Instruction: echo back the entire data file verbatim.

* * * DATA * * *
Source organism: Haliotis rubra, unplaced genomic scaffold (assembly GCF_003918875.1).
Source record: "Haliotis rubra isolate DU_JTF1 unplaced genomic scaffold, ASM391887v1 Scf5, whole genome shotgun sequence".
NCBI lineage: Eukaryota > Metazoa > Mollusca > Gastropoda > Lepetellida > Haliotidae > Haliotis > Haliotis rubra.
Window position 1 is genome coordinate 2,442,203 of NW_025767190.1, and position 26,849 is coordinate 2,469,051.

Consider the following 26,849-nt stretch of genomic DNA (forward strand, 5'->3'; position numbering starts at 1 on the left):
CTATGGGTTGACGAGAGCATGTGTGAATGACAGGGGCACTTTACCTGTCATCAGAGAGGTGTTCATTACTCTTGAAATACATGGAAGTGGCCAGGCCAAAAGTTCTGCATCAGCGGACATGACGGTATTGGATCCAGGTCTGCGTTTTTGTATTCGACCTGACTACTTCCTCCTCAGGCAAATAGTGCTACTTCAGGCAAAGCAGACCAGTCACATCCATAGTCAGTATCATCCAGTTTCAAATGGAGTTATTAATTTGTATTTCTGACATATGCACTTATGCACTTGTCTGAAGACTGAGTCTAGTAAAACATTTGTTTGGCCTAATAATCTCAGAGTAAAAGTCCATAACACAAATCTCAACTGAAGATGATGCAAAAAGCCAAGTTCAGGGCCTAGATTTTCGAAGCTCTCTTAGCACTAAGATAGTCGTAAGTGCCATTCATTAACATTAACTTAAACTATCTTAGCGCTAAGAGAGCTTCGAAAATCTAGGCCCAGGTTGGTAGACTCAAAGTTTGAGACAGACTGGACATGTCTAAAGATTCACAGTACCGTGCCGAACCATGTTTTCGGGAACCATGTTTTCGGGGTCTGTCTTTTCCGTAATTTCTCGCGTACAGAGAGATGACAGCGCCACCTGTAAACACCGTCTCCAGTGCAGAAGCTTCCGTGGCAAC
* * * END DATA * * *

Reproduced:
Source organism: Haliotis rubra, unplaced genomic scaffold (assembly GCF_003918875.1).
Source record: "Haliotis rubra isolate DU_JTF1 unplaced genomic scaffold, ASM391887v1 Scf5, whole genome shotgun sequence".
NCBI lineage: Eukaryota > Metazoa > Mollusca > Gastropoda > Lepetellida > Haliotidae > Haliotis > Haliotis rubra.
Window position 1 is genome coordinate 2,442,203 of NW_025767190.1, and position 26,849 is coordinate 2,469,051.

Consider the following 26,849-nt stretch of genomic DNA (forward strand, 5'->3'; position numbering starts at 1 on the left):
CTATGGGTTGACGAGAGCATGTGTGAATGACAGGGGCACTTTACCTGTCATCAGAGAGGTGTTCATTACTCTTGAAATACATGGAAGTGGCCAGGCCAAAAGTTCTGCATCAGCGGACATGACGGTATTGGATCCAGGTCTGCGTTTTTGTATTCGACCTGACTACTTCCTCCTCAGGCAAATAGTGCTACTTCAGGCAAAGCAGACCAGTCACATCCATAGTCAGTATCATCCAGTTTCAAATGGAGTTATTAATTTGTATTTCTGACATATGCACTTATGCACTTGTCTGAAGACTGAGTCTAGTAAAACATTTGTTTGGCCTAATAATCTCAGAGTAAAAGTCCATAACACAAATCTCAACTGAAGATGATGCAAAAAGCCAAGTTCAGGGCCTAGATTTTCGAAGCTCTCTTAGCACTAAGATAGTCGTAAGTGCCATTCATTAACATTAACTTAAACTATCTTAGCGCTAAGAGAGCTTCGAAAATCTAGGCCCAGGTTGGTAGACTCAAAGTTTGAGACAGACTGGACATGTCTAAAGATTCACAGTACCGTGCCGAACCATGTTTTCGGGAACCATGTTTTCGGGGTCTGTCTTTTCCGTAATTTCTCGCGTACAGAGAGATGACAGCGCCACCTGTAAACACCGTCTCCAGTGCAGAAGCTTCCGTGGCAAC